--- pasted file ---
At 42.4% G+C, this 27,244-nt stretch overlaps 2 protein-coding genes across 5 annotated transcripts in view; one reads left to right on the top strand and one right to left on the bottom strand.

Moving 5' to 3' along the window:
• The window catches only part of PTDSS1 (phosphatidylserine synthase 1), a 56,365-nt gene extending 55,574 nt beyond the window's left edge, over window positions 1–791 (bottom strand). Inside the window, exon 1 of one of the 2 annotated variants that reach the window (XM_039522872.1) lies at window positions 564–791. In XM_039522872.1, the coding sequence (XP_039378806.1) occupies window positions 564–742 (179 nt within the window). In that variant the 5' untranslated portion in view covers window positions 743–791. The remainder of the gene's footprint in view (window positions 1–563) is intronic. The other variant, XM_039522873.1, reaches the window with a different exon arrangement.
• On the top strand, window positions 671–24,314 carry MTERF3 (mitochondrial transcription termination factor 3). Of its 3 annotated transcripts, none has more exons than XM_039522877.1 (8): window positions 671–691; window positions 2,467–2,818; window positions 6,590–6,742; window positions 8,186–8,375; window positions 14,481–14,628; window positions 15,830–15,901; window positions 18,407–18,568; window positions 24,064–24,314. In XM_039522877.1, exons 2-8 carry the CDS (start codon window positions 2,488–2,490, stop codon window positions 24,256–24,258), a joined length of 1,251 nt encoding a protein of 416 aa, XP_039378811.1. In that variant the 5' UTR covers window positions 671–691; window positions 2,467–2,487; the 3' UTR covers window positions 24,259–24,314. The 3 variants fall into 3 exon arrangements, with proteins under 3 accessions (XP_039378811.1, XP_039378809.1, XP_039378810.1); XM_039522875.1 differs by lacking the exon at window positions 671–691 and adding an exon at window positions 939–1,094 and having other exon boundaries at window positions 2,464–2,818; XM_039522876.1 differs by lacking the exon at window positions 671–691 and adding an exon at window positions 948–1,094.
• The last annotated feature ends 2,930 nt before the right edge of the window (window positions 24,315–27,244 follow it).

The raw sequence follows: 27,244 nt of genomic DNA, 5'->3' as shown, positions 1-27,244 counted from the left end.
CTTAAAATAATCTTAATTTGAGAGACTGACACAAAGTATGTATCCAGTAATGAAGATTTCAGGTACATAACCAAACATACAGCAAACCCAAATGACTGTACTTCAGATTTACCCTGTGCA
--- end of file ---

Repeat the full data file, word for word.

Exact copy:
At 42.4% G+C, this 27,244-nt stretch overlaps 2 protein-coding genes across 5 annotated transcripts in view; one reads left to right on the top strand and one right to left on the bottom strand.

Moving 5' to 3' along the window:
• The window catches only part of PTDSS1 (phosphatidylserine synthase 1), a 56,365-nt gene extending 55,574 nt beyond the window's left edge, over window positions 1–791 (bottom strand). Inside the window, exon 1 of one of the 2 annotated variants that reach the window (XM_039522872.1) lies at window positions 564–791. In XM_039522872.1, the coding sequence (XP_039378806.1) occupies window positions 564–742 (179 nt within the window). In that variant the 5' untranslated portion in view covers window positions 743–791. The remainder of the gene's footprint in view (window positions 1–563) is intronic. The other variant, XM_039522873.1, reaches the window with a different exon arrangement.
• On the top strand, window positions 671–24,314 carry MTERF3 (mitochondrial transcription termination factor 3). Of its 3 annotated transcripts, none has more exons than XM_039522877.1 (8): window positions 671–691; window positions 2,467–2,818; window positions 6,590–6,742; window positions 8,186–8,375; window positions 14,481–14,628; window positions 15,830–15,901; window positions 18,407–18,568; window positions 24,064–24,314. In XM_039522877.1, exons 2-8 carry the CDS (start codon window positions 2,488–2,490, stop codon window positions 24,256–24,258), a joined length of 1,251 nt encoding a protein of 416 aa, XP_039378811.1. In that variant the 5' UTR covers window positions 671–691; window positions 2,467–2,487; the 3' UTR covers window positions 24,259–24,314. The 3 variants fall into 3 exon arrangements, with proteins under 3 accessions (XP_039378811.1, XP_039378809.1, XP_039378810.1); XM_039522875.1 differs by lacking the exon at window positions 671–691 and adding an exon at window positions 939–1,094 and having other exon boundaries at window positions 2,464–2,818; XM_039522876.1 differs by lacking the exon at window positions 671–691 and adding an exon at window positions 948–1,094.
• The last annotated feature ends 2,930 nt before the right edge of the window (window positions 24,315–27,244 follow it).

The raw sequence follows: 27,244 nt of genomic DNA, 5'->3' as shown, positions 1-27,244 counted from the left end.
CTTAAAATAATCTTAATTTGAGAGACTGACACAAAGTATGTATCCAGTAATGAAGATTTCAGGTACATAACCAAACATACAGCAAACCCAAATGACTGTACTTCAGATTTACCCTGTGCA